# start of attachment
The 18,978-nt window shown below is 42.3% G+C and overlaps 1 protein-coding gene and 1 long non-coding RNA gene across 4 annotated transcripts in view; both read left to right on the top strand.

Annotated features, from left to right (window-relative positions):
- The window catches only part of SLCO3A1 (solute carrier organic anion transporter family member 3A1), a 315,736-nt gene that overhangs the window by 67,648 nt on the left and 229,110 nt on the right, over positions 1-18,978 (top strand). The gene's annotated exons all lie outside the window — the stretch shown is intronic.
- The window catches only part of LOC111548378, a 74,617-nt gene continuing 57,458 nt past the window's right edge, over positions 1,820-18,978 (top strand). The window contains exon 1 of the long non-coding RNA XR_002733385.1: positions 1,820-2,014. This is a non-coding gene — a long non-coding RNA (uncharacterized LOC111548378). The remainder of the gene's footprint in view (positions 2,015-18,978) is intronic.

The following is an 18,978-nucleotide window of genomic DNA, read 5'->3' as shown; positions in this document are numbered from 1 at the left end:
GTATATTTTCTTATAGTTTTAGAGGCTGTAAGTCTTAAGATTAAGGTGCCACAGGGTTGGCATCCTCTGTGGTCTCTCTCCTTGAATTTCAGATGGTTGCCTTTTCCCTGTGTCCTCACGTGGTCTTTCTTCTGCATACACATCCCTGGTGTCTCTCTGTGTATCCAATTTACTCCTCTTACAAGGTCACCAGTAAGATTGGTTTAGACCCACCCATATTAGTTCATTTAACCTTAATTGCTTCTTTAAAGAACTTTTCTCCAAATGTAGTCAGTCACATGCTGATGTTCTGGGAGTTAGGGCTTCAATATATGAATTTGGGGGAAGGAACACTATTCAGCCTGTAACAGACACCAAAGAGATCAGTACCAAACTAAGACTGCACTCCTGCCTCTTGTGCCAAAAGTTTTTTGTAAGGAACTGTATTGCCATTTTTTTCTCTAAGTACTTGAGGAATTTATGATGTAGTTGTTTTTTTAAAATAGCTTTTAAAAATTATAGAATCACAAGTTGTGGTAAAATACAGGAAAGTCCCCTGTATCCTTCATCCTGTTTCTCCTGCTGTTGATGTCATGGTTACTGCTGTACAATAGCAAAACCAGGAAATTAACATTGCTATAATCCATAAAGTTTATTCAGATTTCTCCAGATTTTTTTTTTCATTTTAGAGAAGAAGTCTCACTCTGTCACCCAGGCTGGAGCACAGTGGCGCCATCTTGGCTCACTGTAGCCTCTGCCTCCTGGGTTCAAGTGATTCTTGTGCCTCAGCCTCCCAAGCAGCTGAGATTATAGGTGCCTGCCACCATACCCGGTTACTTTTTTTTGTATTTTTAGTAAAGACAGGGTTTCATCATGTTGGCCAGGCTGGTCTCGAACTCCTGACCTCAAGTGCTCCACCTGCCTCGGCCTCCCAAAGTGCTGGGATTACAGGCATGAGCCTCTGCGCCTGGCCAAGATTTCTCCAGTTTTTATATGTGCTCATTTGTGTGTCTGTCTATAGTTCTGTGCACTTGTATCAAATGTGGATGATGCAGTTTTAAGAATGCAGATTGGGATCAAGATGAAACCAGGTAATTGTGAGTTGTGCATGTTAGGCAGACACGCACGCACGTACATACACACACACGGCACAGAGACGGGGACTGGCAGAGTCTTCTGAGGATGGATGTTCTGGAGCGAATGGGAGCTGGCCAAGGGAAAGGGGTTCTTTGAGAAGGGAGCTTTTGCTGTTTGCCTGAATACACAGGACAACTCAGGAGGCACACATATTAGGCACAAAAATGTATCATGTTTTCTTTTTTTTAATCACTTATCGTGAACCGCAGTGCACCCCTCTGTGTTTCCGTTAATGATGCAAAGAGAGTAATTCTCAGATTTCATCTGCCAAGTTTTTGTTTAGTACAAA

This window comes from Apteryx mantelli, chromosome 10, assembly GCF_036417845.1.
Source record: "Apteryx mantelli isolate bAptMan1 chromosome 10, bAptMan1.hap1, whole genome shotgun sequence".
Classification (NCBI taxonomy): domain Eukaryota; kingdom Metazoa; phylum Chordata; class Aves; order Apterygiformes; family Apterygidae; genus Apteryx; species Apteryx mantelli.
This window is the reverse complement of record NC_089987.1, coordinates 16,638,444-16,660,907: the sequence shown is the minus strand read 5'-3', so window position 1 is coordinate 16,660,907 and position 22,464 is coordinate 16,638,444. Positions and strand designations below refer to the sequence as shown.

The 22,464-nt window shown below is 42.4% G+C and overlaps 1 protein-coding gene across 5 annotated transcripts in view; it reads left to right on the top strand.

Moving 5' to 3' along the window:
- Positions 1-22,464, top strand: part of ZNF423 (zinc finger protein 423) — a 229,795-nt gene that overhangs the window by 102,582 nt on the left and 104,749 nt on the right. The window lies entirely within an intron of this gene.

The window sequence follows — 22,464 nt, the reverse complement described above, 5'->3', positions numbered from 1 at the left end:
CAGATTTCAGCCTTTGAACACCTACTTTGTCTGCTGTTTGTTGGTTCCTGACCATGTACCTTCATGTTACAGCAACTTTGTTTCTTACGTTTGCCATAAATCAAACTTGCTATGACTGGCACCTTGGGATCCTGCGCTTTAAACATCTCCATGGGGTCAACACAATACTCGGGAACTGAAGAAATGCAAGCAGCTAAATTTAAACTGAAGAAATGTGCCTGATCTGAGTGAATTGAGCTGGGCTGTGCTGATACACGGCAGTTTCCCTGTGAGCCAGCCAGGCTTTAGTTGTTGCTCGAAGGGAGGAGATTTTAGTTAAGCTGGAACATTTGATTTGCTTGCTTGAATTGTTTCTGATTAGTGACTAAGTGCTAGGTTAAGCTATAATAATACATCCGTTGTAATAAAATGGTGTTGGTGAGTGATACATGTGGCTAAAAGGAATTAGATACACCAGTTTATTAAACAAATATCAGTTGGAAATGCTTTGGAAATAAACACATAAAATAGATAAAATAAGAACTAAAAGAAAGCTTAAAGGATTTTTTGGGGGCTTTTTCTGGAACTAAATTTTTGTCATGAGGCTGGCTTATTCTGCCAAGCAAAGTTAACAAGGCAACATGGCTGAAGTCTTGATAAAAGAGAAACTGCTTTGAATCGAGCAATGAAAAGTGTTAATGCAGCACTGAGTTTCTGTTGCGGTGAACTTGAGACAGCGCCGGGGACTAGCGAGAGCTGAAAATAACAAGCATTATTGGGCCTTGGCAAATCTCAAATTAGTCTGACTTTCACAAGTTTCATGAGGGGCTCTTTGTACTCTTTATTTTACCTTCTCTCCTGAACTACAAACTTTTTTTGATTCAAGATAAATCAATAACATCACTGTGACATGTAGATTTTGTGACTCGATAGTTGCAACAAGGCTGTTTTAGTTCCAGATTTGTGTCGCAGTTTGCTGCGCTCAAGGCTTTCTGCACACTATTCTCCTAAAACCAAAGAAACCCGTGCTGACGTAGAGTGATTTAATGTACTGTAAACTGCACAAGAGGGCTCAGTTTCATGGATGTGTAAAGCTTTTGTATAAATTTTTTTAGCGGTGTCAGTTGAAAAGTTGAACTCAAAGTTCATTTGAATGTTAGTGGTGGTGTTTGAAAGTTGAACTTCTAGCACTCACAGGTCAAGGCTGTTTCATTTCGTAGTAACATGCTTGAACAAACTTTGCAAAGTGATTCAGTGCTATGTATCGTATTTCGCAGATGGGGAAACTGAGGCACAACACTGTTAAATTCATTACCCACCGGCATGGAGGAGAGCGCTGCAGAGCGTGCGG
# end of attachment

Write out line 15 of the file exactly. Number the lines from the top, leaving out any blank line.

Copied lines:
CAGATTTCAGCCTTTGAACACCTACTTTGTCTGCTGTTTGTTGGTTCCTGACCATGTACCTTCATGTTACAGCAACTTTGTTTCTTACGTTTGCCATAAATCAAACTTGCTATGACTGGCACCTTGGGATCCTGCGCTTTAAACATCTCCATGGGGTCAACACAATACTCGGGAACTGAAGAAATGCAAGCAGCTAAATTTAAACTGAAGAAATGTGCCTGATCTGAGTGAATTGAGCTGGGCTGTGCTGATACACGGCAGTTTCCCTGTGAGCCAGCCAGGCTTTAGTTGTTGCTCGAAGGGAGGAGATTTTAGTTAAGCTGGAACATTTGATTTGCTTGCTTGAATTGTTTCTGATTAGTGACTAAGTGCTAGGTTAAGCTATAATAATACATCCGTTGTAATAAAATGGTGTTGGTGAGTGATACATGTGGCTAAAAGGAATTAGATACACCAGTTTATTAAACAAATATCAGTTGGAAATGCTTTGGAAATAAACACATAAAATAGATAAAATAAGAACTAAAAGAAAGCTTAAAGGATTTTTTGGGGGCTTTTTCTGGAACTAAATTTTTGTCATGAGGCTGGCTTATTCTGCCAAGCAAAGTTAACAAGGCAACATGGCTGAAGTCTTGATAAAAGAGAAACTGCTTTGAATCGAGCAATGAAAAGTGTTAATGCAGCACTGAGTTTCTGTTGCGGTGAACTTGAGACAGCGCCGGGGACTAGCGAGAGCTGAAAATAACAAGCATTATTGGGCCTTGGCAAATCTCAAATTAGTCTGACTTTCACAAGTTTCATGAGGGGCTCTTTGTACTCTTTATTTTACCTTCTCTCCTGAACTACAAACTTTTTTTGATTCAAGATAAATCAATAACATCACTGTGACATGTAGATTTTGTGACTCGATAGTTGCAACAAGGCTGTTTTAGTTCCAGATTTGTGTCGCAGTTTGCTGCGCTCAAGGCTTTCTGCACACTATTCTCCTAAAACCAAAGAAACCCGTGCTGACGTAGAGTGATTTAATGTACTGTAAACTGCACAAGAGGGCTCAGTTTCATGGATGTGTAAAGCTTTTGTATAAATTTTTTTAGCGGTGTCAGTTGAAAAGTTGAACTCAAAGTTCATTTGAATGTTAGTGGTGGTGTTTGAAAGTTGAACTTCTAGCACTCACAGGTCAAGGCTGTTTCATTTCGTAGTAACATGCTTGAACAAACTTTGCAAAGTGATTCAGTGCTATGTATCGTATTTCGCAGATGGGGAAACTGAGGCACAACACTGTTAAATTCATTACCCACCGGCATGGAGGAGAGCGCTGCAGAGCGTGCGG